Well depending on what applications you have access to there are ways of being able to transfer the main targets to the LOD. A bit time consuming, maybe a few hours to a few days, but no need to redo them all from scratch.

Keep in mind.

This is AAA studio stuff but can be done if you plan it all out ahead of time.

Well now at the inception stage I really need to know some basic things like:

-Are facial rigs expensive when they “aren’t doing anything”?
-Same question but with morphs. Do morphs even have a runtime cost while they’re just sitting there and not blending?
-Is there any documentation, any example of a AAA game that did randomized NPCs with facial animation, like e.g. Skyrim.

-Are facial rigs expensive when they “aren’t doing anything”?

No more than whats allowed for the actual character model’s rig. It’s a rig that can share the same skeletal pathway as the character keeping everything into a single channel including the animation sets. Clusters are way less expensive per vertex, easier to drive using voice or optical data, and it’s memory footprint is 1-1 no mater how many characters you add.

-Same question but with morphs. Do morphs even have a runtime cost while they’re just sitting there and not blending?

Of course. For each vertex that has a +1 it needs to be recorded as part of the morph progression and stored so although not moving it’s memory foot print can become massive and if for some reason the main target losses a vertex your entire morph chain will break. More or less if you have 70 shapes you have 70 times the load as you would have using clusters.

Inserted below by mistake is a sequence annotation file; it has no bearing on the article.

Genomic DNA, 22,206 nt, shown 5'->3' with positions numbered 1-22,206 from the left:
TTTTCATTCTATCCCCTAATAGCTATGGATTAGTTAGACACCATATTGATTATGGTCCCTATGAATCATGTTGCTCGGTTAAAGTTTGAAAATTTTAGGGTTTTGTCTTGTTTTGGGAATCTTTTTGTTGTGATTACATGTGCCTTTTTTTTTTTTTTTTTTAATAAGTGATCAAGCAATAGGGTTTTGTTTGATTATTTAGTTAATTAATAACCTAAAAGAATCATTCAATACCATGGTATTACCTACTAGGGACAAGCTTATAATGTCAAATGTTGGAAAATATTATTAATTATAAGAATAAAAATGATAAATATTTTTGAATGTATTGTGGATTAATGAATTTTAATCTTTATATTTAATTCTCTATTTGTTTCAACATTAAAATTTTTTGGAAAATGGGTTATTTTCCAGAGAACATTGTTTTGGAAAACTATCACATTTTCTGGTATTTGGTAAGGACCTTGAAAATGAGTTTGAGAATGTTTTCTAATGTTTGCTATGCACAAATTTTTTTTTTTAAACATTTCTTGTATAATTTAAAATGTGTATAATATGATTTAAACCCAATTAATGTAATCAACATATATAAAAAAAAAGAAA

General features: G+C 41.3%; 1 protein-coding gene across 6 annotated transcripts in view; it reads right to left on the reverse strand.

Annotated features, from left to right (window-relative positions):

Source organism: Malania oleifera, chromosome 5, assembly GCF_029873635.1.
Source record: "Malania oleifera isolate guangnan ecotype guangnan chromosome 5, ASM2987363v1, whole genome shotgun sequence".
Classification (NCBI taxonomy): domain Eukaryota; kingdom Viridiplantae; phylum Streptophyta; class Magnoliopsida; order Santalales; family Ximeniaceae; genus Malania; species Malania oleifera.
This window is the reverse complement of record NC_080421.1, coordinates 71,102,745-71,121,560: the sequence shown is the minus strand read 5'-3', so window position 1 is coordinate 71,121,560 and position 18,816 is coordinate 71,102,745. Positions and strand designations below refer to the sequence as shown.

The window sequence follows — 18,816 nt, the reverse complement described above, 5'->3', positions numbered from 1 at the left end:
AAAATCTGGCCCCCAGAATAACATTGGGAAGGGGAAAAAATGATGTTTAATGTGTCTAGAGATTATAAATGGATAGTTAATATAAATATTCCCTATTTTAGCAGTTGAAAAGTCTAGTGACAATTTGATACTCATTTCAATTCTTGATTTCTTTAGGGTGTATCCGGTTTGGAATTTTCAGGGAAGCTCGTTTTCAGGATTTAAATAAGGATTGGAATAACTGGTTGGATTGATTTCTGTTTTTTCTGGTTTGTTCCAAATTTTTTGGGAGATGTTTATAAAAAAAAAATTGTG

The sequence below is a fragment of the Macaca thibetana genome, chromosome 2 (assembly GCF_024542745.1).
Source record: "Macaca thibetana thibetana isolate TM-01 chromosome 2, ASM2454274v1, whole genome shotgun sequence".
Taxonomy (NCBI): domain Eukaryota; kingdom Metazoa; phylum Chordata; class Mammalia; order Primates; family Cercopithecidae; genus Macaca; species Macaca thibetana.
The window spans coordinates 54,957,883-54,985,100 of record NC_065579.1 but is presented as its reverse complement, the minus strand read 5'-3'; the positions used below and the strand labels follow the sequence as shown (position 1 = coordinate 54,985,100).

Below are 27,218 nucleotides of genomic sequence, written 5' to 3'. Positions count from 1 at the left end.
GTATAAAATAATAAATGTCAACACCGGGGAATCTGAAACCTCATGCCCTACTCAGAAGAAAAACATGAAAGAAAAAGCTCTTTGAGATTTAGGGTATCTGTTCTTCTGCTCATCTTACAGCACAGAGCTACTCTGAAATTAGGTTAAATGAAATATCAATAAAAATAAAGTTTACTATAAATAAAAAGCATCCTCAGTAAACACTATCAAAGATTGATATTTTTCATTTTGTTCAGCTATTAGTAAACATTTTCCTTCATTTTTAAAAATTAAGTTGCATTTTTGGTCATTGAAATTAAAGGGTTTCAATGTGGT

-Is there any documentation, any example of a AAA game that did randomized NPCs with facial animation, like e.g. Skyrim.

Well that’s trade secret stuff but I doubt they use morphing for anything other than the hero stuff but looking at it it seems to me Skyrim is just using the talking mail box approach. Cheap lip sync by taking the dialogue track, converting to rotation data and tada talking characters. In other words procedural and not keyframed.

To bug you one last time. :wink:

Morphing animations is 1999 stuff and very expensive and high maintenance and extremal difficult to dive. It’s what Quake3 used to animate their MD3 player models and even though low poly account for the majority of the games over all foot print.

Clusters on the other hand are dirt cheap by comparison, can be driven procedurally, the animations reused on different characters, and keeps everything moving through the same animation pipeline with out the need for any special code or blueprints. Clusters is just another layer blend like aim offset.

If your looking for someone to tell you what to do I’ll say don’t use morphing for dialogue as it’s way to messy that takes a lot of planning when the ability to use clusters is already available as just another blend state.

This would be the ideal solution were it not for the fact that we aren’t just talking about animations but face randomization / customization as well. That should be doable with a simple additive animation and a few bones though…

This pertains so I’ll resurrect a 4 year old topic…

Has anyone tested large mesh morph performance out?

I’m curious to know if it’s more or less performant then dynamic tessellation.

Tessellation happens GPU side.
Morph targets hopefully do not (or it would defeat my purpose, but it’s worth a try).

Let’s assume a landscape lod0 tile of vertices being affected by the morph.

I’ll probably test this out tomorrow …